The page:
Your Doberman puppy should be active, curious and energetic. After seven weeks, the personality should emerge and the dog’s curiosity should be getting the better of him, causing him to get into mild mischief. However, if your Doberman puppy fails to exhibit these classic curious puppy behaviors, it’s possible that he is harboring one of the small number of health ailments that affect the breed during puppyhood.
Cervical Vertebral Instability
Abnormal growth of the fifth, sixth and seventh vertebrae causes compression and rupturing, leading to impeded nerve transmission to the legs. Although this disease can manifest itself at any age, a diet high in protein is likely to cause early onset in puppies. A Doberman suffering from this condition will display a number of symptoms, including a distinctive “crouching” gait, leg instability and an inability to move the paw fully while walking, often resulting in the dog scuffing the paw along the floor. Your veterinarian typically will recommend steroid treatment to reduce swelling in the first instance and failing that, he or she may recommend surgery.
Doberman puppies are at risk of both types of roundworm, toxascaris leonia and toxocara canis. Both infestations causes similar symptoms, which include a cough, dull coat, constipation, anemia and in severe cases, intestinal blockage. Because roundworm can be contracted in the uterus and via mother’s milk, it’s essential to vaccinate your Doberman puppy. A standard oral worming treatment should kill any roundworm larvae present in your puppy before they get the chance to migrate through the respiratory system and into the digestive system.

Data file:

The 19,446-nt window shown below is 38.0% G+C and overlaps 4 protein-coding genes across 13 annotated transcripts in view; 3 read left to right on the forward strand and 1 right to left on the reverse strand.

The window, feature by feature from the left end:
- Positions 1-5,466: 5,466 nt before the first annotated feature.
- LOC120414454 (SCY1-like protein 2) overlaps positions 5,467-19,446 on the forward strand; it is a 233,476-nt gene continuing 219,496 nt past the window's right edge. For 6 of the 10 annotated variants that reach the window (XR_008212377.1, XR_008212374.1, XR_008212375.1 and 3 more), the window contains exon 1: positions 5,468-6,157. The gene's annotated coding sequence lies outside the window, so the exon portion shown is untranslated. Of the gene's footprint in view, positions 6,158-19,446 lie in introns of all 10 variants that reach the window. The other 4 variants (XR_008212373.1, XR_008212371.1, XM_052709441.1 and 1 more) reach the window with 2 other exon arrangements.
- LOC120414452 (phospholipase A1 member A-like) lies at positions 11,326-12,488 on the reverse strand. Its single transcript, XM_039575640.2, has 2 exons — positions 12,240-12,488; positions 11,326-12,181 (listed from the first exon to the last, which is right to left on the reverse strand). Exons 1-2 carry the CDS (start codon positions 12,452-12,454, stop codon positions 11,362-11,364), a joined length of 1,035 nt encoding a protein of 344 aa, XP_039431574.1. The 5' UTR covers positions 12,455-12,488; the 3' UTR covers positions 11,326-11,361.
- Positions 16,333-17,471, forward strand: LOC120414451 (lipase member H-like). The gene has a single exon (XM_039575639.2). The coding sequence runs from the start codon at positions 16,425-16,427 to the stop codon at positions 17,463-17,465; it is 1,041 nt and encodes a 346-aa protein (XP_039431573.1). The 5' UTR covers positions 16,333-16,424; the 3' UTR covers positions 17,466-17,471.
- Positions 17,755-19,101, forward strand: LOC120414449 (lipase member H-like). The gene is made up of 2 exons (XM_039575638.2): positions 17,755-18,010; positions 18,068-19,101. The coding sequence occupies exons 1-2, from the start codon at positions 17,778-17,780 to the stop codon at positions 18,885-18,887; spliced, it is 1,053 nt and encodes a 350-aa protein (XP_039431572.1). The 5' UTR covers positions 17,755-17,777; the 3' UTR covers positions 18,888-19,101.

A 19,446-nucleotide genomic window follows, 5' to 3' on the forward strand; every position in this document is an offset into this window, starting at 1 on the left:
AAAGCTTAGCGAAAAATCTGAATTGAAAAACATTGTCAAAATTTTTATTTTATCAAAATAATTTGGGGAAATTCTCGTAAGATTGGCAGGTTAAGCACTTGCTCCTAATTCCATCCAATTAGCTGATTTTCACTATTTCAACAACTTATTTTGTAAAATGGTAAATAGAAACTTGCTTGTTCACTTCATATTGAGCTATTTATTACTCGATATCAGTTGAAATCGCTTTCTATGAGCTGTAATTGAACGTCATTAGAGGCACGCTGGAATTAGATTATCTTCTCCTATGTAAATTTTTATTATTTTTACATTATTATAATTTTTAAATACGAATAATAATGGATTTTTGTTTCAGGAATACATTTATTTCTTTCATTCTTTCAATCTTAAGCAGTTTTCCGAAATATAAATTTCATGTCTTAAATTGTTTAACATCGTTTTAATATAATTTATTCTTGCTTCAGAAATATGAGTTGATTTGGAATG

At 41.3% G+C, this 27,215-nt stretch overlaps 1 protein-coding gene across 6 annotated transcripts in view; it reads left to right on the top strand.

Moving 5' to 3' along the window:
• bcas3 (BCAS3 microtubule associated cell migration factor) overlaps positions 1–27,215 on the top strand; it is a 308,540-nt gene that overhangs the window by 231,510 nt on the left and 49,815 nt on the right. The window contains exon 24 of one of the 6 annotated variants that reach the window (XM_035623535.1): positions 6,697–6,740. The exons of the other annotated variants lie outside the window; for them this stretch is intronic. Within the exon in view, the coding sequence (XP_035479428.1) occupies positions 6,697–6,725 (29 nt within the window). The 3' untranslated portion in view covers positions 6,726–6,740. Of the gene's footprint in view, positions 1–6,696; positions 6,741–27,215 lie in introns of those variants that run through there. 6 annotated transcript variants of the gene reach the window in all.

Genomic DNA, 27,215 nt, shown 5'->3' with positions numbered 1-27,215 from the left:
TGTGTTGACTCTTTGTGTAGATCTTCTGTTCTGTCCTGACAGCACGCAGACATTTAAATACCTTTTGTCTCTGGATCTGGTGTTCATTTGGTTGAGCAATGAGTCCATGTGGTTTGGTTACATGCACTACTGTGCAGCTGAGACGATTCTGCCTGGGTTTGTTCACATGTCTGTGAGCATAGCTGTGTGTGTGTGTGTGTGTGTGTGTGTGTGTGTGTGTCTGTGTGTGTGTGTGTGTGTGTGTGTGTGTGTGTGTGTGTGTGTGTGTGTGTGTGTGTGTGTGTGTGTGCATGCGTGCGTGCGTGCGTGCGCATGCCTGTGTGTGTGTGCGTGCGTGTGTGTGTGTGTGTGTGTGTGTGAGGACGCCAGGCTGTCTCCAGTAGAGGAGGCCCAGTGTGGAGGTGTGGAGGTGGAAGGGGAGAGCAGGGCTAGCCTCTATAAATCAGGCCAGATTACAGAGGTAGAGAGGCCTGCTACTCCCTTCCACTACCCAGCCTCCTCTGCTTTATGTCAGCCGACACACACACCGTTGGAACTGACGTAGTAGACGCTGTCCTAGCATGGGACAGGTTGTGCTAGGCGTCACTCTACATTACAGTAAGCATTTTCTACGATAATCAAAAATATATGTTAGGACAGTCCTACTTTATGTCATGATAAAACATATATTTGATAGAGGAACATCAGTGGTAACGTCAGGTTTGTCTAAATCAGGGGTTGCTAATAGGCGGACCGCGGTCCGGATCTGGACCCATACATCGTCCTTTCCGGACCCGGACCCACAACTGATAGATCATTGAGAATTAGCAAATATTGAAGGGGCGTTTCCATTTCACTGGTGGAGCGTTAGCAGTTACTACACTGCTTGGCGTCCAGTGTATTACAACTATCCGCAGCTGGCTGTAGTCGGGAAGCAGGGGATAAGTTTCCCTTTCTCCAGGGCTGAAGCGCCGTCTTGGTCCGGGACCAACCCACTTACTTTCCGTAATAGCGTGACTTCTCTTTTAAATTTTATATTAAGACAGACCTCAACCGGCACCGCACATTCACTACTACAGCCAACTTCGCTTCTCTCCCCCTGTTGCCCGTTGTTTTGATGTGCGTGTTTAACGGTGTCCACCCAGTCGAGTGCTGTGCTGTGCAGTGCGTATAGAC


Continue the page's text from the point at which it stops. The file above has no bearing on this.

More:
Parvo is a potentially fatal virus that attacks the intestinal lining. Doberman puppies are susceptible to this condition. Initial symptoms include loss of appetite, vomiting, diarrhea with white mucus, lethargy and depression. The easiest way to avoid your Doberman puppy picking up this communicable disease is by avoiding exposure to potential host environments, such as boarding kennels until the dog is old enough for the vaccination to be effective, generally between the ages of 6 and 8 weeks.
Although most common in adult Dobermans, other health issues, such as parvo, can bring forward the onset of this heart muscle disease, which causes both the upper and lower chamber of the heart to become enlarged. Symptoms of this quite serious condition include lethargy, shortness of breath and transient loss of consciousness. This condition is incurable, but your vet can treat the symptoms with drugs, paying particular focus to the use of diuretics to reduce fluid buildup in the lungs and using drugs to slow down the heart rate.